Multiwavelength laser source scales easily
A multiwavelength semiconductor-laser source developed by engineers at Peleton Photonic Systems (Ottawa, Ontario, Canada) has properties such as small size and high scalability that show promise for use in dense wavelength-division multiplexing (DWDM). While current multiwavelength sources require a distributed-feedback (DFB) laser for every channel, the Peleton device contains just two single-frequency lasers in all and nonlinear fiberoptics that create the remainder of the channels.
Two conventional DFB sources with slightly differing wavelengths supply the input light. The nonlinear portion of the device consists of a spool of fiber within which four-wave mixing and other effects compress beat-frequency pulses to produce harmonics, resulting in channels that have a spacing set by the beat frequency. The channel spacing can be set arbitrarily. The entire package is slightly larger than a notebook computer. Scaling the device from, for example, 40 to 80 channels does not increase the number of components, and thus the proportional increase in cost is small. An optical post-processor flattens or otherwise modifies the spectrum. In addition to DWDM, Peleton engineers are aiming for applications in sensing. The device is being sampled to customers. Contact Robert Taylor at email@example.com.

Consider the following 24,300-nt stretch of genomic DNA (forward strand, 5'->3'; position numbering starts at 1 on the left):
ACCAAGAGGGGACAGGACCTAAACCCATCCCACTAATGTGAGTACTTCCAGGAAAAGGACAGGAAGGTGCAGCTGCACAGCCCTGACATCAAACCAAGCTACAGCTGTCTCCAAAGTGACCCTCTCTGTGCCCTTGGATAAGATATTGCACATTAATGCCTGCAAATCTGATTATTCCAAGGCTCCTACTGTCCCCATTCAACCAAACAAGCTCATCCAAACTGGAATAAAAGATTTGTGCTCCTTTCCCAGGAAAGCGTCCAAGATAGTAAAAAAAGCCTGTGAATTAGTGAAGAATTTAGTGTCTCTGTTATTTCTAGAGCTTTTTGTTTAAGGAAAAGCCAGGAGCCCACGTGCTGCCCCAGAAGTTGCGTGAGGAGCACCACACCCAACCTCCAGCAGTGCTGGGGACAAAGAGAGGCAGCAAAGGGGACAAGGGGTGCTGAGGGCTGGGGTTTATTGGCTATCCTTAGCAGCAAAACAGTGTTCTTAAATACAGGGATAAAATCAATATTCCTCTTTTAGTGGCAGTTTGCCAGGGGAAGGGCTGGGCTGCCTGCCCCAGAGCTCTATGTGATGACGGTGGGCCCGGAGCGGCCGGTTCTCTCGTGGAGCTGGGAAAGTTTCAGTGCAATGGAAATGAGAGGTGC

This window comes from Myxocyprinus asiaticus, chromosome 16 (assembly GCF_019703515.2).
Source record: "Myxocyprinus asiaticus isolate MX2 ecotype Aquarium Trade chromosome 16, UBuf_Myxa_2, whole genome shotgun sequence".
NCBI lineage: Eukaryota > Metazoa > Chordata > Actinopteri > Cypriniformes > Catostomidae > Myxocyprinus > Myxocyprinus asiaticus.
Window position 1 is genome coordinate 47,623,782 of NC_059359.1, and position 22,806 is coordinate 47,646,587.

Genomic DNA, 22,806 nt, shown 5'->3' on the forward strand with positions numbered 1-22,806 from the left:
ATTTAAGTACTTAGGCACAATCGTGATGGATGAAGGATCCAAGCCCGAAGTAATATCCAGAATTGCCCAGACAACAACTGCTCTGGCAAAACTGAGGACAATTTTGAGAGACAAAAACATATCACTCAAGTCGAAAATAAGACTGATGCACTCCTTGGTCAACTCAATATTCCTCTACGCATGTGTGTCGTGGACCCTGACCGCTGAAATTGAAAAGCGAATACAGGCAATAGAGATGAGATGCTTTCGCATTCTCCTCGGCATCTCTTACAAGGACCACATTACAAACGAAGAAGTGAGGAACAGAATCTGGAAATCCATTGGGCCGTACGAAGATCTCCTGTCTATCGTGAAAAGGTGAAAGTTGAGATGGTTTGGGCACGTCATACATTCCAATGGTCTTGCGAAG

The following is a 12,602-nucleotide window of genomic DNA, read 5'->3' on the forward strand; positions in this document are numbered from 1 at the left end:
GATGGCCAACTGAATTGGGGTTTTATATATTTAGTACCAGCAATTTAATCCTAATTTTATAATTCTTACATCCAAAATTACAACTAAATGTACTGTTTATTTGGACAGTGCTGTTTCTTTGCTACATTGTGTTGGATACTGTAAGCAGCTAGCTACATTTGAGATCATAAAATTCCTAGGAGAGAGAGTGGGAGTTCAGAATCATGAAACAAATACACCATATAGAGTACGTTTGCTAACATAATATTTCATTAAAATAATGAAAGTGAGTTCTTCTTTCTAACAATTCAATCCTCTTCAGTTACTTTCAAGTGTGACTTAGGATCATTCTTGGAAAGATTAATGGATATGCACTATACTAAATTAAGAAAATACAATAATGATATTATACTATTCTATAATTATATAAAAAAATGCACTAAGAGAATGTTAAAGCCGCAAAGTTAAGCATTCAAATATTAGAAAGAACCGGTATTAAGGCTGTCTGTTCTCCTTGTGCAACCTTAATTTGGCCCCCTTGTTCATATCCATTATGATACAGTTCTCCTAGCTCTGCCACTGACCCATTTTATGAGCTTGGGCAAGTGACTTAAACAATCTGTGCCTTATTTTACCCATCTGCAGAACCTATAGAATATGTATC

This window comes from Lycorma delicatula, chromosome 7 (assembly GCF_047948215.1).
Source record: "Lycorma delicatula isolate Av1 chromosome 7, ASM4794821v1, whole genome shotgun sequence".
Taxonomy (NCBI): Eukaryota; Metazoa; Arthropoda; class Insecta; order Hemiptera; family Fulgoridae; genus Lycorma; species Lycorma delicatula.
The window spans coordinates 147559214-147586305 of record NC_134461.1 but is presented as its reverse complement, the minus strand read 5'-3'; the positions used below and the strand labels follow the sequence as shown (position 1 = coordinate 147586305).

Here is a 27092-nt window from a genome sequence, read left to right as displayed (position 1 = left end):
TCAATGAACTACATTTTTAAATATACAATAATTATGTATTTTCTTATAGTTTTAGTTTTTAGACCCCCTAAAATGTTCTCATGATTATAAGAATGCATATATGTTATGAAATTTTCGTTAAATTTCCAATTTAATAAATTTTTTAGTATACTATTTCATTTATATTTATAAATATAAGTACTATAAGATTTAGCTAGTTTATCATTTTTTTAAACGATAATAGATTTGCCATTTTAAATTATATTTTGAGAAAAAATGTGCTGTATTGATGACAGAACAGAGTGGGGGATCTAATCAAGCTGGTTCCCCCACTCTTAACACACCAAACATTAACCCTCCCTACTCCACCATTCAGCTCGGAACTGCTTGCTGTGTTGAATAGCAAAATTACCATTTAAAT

Waveguide allows higher photon energies from argon ions
By using a waveguide geometry to limit plasma-induced laser-beam defocusing, researchers at JILA, University of Colorado, and the National Institute of Standards and Technology (Boulder, CO) have generated high-order harmonics at extreme-ultraviolet (EUV) and soft x-ray wavelengths from ionized argon at energies 150 eV higher than any photons previously generated using 800-nm laser stimulation. Frequency upconversion in a gas of a near-IR femtosecond laser beam provides a tabletop-scale method under development by Colorado physicists to generate spatially coherent EUV light for applications that include EUV lithography, nanometer-scale imaging for biological and surface science applications, and ultrafast spectroscopy (see Laser Focus World, December 2004, p. 40).